Three Things to Consider When Buying a Projector for Your Home Cinema
For a relatively modest investment, almost anyone can now set up and enjoy the benefits of a home cinema, and many people want the big-screen capabilities that a projector can offer. However, before you rush out and buy the first projector you can find, it's important to learn more about the things you need to consider when setting up a projector at home, or you could waste a lot of money. The three following considerations are vital if you're thinking about investing in a new projector for your home cinema.
1. Output rating and ambient lighting
When you buy a conventional TV, it's easy to forget that the manufacturers include various settings and features to help create the highest possible picture quality. LCD and plasma screen TVs emit their own light, and technology manufacturers use various tools such as backlighting to create the effects you want. However, projectors use reflected light to create a screen on your wall, and the image they create is very susceptible to other light sources in the room.
As such, the output rating of a projector is a vital buyer's consideration. The system needs a high enough output rating to compete with other light sources in the room. The manufacturer will normally state this measurement in ANSI lumens or sometimes just lumens. You really need a projector with an output rating of at least 1,700 ANSI lumens, but a higher rating indicates a system that can more easily cope with a lot of ambient lighting.
2. Throw distance and room size
Room size is an important consideration when installing a projector. If the room is small and/or has awkward dimensions, a projector screen may not give you the sort of picture quality you want. Technically, there are various measurements you should take to make sure viewers can enjoy the projected image on the target wall, although many companies now offer online calculators that do all the work for you.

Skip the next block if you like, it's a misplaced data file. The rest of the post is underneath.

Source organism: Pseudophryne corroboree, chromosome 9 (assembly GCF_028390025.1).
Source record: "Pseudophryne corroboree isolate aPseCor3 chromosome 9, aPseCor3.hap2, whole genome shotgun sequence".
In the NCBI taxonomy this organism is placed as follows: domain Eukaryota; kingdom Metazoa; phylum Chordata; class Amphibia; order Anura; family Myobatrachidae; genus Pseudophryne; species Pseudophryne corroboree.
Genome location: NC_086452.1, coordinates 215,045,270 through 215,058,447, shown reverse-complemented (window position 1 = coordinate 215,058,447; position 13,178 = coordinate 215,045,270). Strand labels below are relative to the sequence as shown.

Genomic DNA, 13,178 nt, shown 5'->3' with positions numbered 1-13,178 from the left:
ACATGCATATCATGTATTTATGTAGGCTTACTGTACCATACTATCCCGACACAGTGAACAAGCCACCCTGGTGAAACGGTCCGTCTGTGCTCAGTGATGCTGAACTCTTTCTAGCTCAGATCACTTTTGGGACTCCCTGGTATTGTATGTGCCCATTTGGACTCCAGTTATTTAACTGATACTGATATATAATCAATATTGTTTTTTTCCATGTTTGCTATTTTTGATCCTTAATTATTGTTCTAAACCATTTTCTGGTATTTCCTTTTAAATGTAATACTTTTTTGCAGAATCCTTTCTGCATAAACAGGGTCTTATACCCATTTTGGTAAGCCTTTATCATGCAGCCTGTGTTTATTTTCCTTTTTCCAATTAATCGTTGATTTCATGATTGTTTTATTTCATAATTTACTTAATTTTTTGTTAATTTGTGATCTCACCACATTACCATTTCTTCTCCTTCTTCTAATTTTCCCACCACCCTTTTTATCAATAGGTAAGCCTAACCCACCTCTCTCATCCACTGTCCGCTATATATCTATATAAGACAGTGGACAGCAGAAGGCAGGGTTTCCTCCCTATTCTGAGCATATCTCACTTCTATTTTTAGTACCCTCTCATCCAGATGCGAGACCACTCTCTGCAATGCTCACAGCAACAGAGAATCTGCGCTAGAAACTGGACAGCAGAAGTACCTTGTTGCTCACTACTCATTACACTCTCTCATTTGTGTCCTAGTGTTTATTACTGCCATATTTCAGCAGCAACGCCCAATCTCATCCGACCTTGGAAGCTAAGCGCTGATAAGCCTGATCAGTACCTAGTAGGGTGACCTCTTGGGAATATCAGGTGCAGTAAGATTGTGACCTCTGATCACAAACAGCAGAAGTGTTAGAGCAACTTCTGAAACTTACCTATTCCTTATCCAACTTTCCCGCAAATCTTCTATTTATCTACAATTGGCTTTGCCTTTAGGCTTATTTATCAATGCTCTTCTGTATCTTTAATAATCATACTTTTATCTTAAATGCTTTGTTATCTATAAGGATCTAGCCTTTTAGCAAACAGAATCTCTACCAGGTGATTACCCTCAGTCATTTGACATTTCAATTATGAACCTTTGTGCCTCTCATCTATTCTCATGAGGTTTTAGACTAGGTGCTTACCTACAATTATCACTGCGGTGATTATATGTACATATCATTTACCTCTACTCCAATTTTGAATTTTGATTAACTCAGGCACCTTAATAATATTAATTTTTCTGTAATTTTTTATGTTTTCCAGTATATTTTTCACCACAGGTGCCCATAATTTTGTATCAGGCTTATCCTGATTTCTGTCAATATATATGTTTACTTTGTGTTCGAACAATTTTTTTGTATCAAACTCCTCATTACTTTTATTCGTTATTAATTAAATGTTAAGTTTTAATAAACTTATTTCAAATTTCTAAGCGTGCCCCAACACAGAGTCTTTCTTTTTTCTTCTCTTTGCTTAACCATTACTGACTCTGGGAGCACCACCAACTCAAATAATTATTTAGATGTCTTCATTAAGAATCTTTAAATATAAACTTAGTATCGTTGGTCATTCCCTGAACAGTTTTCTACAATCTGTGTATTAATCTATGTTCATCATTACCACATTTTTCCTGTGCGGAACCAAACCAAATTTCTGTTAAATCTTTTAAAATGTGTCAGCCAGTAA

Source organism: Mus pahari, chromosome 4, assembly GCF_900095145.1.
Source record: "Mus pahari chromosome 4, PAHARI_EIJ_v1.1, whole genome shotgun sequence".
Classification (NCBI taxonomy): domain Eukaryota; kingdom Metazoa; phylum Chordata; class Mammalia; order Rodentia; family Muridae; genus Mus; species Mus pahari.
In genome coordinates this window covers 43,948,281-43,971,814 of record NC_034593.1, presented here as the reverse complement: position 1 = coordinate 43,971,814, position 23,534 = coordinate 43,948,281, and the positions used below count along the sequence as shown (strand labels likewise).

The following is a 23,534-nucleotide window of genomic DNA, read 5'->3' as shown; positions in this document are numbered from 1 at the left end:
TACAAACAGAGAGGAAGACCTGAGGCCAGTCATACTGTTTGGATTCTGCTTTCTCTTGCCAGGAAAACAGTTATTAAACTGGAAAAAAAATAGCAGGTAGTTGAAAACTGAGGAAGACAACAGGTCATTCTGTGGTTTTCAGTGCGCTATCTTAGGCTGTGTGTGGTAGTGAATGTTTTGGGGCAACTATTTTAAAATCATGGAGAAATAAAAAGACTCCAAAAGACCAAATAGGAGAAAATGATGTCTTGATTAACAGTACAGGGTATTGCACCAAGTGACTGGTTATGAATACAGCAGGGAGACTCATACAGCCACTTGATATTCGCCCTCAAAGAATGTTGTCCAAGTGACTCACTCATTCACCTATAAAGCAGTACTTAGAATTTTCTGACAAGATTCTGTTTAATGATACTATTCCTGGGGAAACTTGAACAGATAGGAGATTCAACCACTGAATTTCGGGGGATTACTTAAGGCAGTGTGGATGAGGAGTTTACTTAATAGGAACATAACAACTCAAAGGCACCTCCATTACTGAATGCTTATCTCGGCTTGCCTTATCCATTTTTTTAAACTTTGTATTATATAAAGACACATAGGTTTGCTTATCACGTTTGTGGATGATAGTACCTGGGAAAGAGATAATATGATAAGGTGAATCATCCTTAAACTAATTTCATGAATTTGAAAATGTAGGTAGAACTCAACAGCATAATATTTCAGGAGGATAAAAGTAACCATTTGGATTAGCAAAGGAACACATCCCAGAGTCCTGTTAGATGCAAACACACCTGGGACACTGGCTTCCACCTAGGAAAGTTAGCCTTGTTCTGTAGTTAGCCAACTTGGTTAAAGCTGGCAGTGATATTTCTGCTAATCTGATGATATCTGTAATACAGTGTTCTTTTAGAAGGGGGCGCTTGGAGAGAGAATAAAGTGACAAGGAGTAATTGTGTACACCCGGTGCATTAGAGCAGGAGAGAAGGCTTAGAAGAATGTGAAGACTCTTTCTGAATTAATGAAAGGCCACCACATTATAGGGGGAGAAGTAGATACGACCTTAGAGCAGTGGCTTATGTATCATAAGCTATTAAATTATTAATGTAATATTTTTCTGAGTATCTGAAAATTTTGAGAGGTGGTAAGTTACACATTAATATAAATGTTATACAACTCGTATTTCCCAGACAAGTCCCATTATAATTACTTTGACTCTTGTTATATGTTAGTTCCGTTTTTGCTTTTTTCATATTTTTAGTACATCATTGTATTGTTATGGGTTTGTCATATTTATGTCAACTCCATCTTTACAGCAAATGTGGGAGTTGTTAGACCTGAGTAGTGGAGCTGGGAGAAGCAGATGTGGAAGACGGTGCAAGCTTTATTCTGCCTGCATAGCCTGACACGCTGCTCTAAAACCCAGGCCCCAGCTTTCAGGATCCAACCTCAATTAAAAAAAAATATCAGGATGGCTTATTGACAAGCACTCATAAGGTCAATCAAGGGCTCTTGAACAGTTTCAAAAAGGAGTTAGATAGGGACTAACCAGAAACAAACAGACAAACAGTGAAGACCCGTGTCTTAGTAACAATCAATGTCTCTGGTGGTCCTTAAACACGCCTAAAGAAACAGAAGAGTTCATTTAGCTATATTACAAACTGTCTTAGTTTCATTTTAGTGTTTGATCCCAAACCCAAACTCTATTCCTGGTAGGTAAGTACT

Throw distance is a term you will commonly hear about in relation to projectors. The throw distance is the distance between the projector and the image on the screen. You calculate the throw distance by measuring from the projector's lens to the projector screen. As a guiding principle, for the best home cinema experience, you should aim for one foot of screen width for every two feet of throw distance.
3. Other costs
Projectors are often excellent value for money compared to other TV screens, especially when you consider a ratio of dollars per screen inch. If you wanted an LED or plasma-screen TV that could give you such a large screen size, you'd probably have to pay hundreds of thousands of dollars, but you can now spend less than a thousand dollars on a projector with the dimensions you want.
While the up-front investment of a projector is relatively cost effective, there are other costs to think about. As well as a projector, you'll also need to invest in an audio system to give you the surround sound you're looking for. Very few projectors have any in-built sound capabilities, so you'll also need to buy speakers, likeB&W speakers, and an amplifier.
You may also need to buy a screen. For many people, a bare wall doesn't offer a suitable projection surface. There are various solutions to consider, including pull-down screens, or you can simply paint the wall with a projector-friendly paint, but you'll still need to spend more money.
Projector owners also often forget about the cost of replacing the lamps. Projector lamps may not last longer than one or two years, especially if you are a heavy user. What's more, you cannot normally shop around for replacement parts, so you may routinely have to buy a new lamp from the manufacturer that costs you a few hundred dollars.
Projectors help many Australian homeowners create the home cinema experience they're looking for, but it's important to realize the costs and requirements. Talk to your local audio-visual expert for more information or advice.